In his new position—which, as mentioned previously, was formerly held by Chuck Frankenberger, who retired in February—Marty will be responsible for overseeing and leading all technical and managerial aspects of the 37-member division, which specializes in testing, evaluating, and improving U.S. combat aircraft survivability.

With more than 33 years of experience in aircraft vulnerability research, development, testing, and evaluation, Marty formerly served as the Head of NAWCWD’s Vulnerability Engineering/Live Fire Test and Evaluation (LFT&E) Branch, most recently leading efforts to support the CH-53K and CMV-22 development acquisition programs.  Other aircraft vulnerability reduction and live fire test programs he’s supported include the AV-8B, F-15, F-14, F/A-18, Joint Strike Fighter, AH-1, UH-1, H-60, V-22, and CH-53 programs, for which he’s provided numerous instrumental recommendations and improvements.

In addition, with specialized expertise in the fields of aircraft fire, fuel tank self-sealing, and explosion protection, Marty will continue to oversee and conduct related research and development efforts as the Navy Co-Chairman of the Vulnerability Reduction and Analysis Subgroup for the Joint Aircraft Survivability Program Office (JASPO).  He also oversees and serves as the Navy Deputy Test Director for the Joint Live Fire, Aircraft (JLF-Air) program, investigating vulnerability issues associated with fielded Navy aircraft.

Finally, as the NAVAIR Deputy Technical Warrant Holder for Survivability, Lethality, and Vulnerability, Marty will continue to be responsible for establishing, monitoring, and approving technical standards, tools, and processes for air-vehicle (aircraft and weapons) system vulnerability, vulnerability analysis, vulnerability and lethality testing, and LFT&E technical domains.

Marty has been recognized with numerous awards throughout his career, including the PMA-261 Gold Star Award in 2008, the JASPO Excellence in Survivability Award in 2012, and the NAWCWD Innovation Leadership Award in 2020.

Congratulations, Marty, on this well-deserved promotion!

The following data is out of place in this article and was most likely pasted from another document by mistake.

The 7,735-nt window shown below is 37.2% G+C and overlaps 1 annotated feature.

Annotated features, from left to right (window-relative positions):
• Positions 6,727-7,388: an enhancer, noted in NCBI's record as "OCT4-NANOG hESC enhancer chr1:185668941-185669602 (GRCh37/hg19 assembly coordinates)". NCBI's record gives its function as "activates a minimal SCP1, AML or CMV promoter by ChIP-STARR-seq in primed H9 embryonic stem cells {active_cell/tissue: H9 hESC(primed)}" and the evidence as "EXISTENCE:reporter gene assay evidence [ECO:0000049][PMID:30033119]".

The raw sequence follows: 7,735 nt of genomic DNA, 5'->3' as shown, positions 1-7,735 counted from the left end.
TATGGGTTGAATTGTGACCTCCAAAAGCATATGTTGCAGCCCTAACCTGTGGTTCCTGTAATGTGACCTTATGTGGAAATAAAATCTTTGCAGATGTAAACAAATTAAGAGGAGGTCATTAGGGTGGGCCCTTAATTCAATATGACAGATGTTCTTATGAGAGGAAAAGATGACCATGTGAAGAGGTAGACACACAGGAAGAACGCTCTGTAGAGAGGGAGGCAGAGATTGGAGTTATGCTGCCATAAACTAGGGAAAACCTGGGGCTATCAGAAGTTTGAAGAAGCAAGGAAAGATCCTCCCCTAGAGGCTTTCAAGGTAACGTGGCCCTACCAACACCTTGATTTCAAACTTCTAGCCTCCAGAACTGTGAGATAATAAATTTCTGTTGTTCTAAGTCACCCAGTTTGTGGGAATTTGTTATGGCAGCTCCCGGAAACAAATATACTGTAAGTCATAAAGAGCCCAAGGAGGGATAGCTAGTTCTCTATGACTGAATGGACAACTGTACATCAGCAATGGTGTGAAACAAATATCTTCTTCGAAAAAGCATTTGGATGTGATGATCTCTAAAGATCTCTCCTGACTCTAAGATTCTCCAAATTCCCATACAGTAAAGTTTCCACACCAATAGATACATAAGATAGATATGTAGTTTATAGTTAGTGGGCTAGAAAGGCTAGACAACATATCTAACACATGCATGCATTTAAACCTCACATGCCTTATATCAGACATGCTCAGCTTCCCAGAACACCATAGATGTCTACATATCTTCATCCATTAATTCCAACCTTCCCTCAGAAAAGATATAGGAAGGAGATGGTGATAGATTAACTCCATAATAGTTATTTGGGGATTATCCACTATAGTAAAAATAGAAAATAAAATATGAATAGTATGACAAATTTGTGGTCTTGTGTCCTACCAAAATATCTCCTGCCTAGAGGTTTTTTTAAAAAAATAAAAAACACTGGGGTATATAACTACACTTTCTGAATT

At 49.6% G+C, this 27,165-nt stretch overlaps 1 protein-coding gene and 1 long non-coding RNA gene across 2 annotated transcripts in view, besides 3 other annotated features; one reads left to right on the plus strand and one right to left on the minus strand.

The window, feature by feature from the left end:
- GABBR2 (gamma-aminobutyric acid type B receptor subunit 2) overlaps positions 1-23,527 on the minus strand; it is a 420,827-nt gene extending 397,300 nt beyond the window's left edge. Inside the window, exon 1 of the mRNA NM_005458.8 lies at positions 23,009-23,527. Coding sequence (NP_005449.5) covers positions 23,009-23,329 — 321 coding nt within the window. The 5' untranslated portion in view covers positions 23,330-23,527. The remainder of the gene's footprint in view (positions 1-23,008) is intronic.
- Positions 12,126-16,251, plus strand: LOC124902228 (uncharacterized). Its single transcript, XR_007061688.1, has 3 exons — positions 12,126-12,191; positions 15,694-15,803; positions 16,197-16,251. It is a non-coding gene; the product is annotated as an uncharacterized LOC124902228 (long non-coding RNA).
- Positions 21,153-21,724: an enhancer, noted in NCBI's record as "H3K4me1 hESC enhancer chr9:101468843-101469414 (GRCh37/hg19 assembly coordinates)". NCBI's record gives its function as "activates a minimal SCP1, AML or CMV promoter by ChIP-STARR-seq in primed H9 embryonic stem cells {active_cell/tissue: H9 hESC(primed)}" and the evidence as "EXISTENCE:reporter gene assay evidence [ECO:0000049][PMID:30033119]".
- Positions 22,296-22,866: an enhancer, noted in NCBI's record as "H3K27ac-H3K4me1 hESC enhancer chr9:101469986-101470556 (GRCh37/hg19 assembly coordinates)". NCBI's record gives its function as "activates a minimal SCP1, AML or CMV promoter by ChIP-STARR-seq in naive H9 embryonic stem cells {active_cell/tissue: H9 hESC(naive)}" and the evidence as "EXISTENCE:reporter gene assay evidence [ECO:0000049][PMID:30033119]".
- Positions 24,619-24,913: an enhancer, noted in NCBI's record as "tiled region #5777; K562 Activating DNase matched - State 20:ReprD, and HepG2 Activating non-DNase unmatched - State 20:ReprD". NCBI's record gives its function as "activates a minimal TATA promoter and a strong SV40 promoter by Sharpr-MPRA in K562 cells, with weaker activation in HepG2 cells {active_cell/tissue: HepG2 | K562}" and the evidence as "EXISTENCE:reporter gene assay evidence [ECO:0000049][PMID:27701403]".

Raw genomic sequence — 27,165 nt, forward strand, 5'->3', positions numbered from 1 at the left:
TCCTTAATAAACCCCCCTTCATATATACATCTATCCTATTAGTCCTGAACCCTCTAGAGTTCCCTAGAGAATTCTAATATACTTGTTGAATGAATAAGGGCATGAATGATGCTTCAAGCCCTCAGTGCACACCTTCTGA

JASPO has seen several personnel changes over the last few months.  At the end of 2022, Mr. Robert Lyons, JASP’s Technical Director, retired after almost 40 years of Government service. JASP thanks Robert for his longtime service and many contributions to the survivability community (many of which were recently detailed in the fall 2022 issue of the ASJ) and wishes him well in this next phase of life.

Likewise, Messrs. Kenneth (Ken) Butler and Andrew (Andy) Kurpik recently moved on from their respective roles as JASP Deputy Program Managers (DPM).  Ken is now focusing on his growing responsibilities at the U.S. Army Aircraft Survivability Equipment program office, and Andy has transitioned to a Modeling and Simulation Lead position supporting the Fighters and Advanced Aircraft Directorate at Wright-Patterson Air Force Base.  JASP thanks Ken and Andy for their efforts, wishes them continued success in their new roles, and looks forward to continuing to work with them on survivability matters in the future.

Finally, JASP is pleased to welcome CAPT Stephan (Steve) Bussell, who will be serving as the JASPO/NAVAIR Liaison Officer in an active-duty capacity.  CAPT Bussell previously served as a Joint Combat Assessment Team (JCAT) Assessor in Iraq and as the JCAT Officer-in-Charge in Afghanistan.  In addition, as a 26-year Government civilian, he was the Air Warfare Directorate’s Science & Technology Lead for the Deputy Chief of Naval Operations Warfare Systems (N9).  CAPT Bussell comes from the NAVAIR Reserve Program, holds bachelor’s and master’s degrees in aeronautical science from Embry-Riddle Aeronautical University, is a member of the Defense Acquisition Workforce Improvement Act (DAWIA) Acquisition Professional Corps, and holds a Level C Requirements Officer certification.  Welcome aboard, Steve!